The mobile phone: you cannot work without it

It seems inconceivable now, but there was a time when it was possible to work without a telephone. Showing my age, I can remember working without a mobile phone. Now, mobile phones are indispensible to all forms of work and schoolchildren ‘need’ a mobile as well as other tablet devices.
The potential for mobile phones to contribute to our work is only starting to be explored. Email, phone calls, messaging and navigation are the most common work activities that take place on a phone at present. What other phone-based work activities are starting to emerge? The camera is increasingly used for work, to record objects, state of work, documents. Mobile Phones are now being used for security and access, via the NFC protocol and also by simply using a phone call or sms as a signal to trigger the opening of a gate. The Maker Movement  and the popularity of the Raspberry Pi and Arduino are spreading awareness of how easy it is to use input output signals as switches to trigger actions that automate elements of our domestic and working lives.

I work in the business of RFID technology for Pet Identification and we provide RFID readers that  read and collect ID data from microchipped dogs, cats, horses etc. and then make that available to a mobile phone either immediately, or for retrieval at a later stage. This makes the Phone a much more useful work tool. Animal Control Officers who find a lost dog can identify the animal with an RFID reader (if Fluffy has a microchip) and then look up the owner details, there and then, on a reunification service such as 

I am interested in the next stage. Will you be able to identify a microchipped animal with your mobile phone alone? If and when this happens, it would be a huge revolution in Animal Welfare as far more lost dogs and cats would be reunited with their owners. There is an intriguing recent example of how an artist has used a subdermal RFID tag to store art which is read by mobile phone  The technology used, is however, not yet viable for Pet Identification because the NFC protocol and High Frequency chip used hav too short a reading distance. You need to know where the chip is and the phone then needs get extremely close before contact can be made. Effective reading distance for Animal Identification should be minimum 10 cm and ideally 20 cm. Otherwise it takes too long to find the chip and the person scanning understandably assumes there probably is no chip. However, what can change in this technology? Can we boost the reading distance of NFC and HF chips in some way?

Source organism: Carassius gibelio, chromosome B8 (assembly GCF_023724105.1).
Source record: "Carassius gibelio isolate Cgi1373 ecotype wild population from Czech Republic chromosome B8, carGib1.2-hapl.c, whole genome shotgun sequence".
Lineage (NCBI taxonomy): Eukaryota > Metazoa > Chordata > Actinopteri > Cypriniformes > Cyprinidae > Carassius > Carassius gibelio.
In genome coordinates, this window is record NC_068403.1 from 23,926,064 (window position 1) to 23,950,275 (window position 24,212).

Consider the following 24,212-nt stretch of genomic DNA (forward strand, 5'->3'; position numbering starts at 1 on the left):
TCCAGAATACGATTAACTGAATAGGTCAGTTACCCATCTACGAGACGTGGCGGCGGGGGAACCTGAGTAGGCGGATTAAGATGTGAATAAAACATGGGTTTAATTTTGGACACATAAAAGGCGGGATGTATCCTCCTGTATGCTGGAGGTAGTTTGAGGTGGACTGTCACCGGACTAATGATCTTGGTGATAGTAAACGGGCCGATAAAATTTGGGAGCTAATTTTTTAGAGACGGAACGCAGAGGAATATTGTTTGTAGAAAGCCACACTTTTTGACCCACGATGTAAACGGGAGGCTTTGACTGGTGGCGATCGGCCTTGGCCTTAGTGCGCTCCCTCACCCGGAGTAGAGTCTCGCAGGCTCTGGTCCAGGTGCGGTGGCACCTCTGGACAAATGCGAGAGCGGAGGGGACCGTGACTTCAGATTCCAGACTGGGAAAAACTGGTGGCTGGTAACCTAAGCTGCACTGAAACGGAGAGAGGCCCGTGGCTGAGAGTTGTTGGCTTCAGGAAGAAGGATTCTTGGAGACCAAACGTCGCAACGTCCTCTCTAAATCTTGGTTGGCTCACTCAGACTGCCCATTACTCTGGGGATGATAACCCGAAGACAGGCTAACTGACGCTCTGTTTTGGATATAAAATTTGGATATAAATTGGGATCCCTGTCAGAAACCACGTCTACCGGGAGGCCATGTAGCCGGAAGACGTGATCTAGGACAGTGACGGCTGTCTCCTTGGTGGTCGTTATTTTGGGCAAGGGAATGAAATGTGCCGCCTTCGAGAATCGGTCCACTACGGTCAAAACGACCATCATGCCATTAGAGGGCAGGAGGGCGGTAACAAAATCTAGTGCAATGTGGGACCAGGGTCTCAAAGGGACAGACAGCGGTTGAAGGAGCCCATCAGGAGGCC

Mobile phones are omnipresent in the work environment, particularly in field work. Every worker has a strong relationship with their phone. These are becoming vital in more and more ways to the processes of work. All of which means they are fabulous platforms for companies to build relationships with their customers. How can you make your service better via a mobile phone? How are your customers using their phones at work?

About Andrew Robinson

I work in the business of RFID for Pet Identification, with a background in Digital Marketing, specifically email marketing. I believe that mobile is the biggest marketing opportunity we have and the challenges are huge: pace of technology change, poor user experiences, and the fact that mobile infiltrates so many disparate areas that businesses do not know who should own it as an opportunity.

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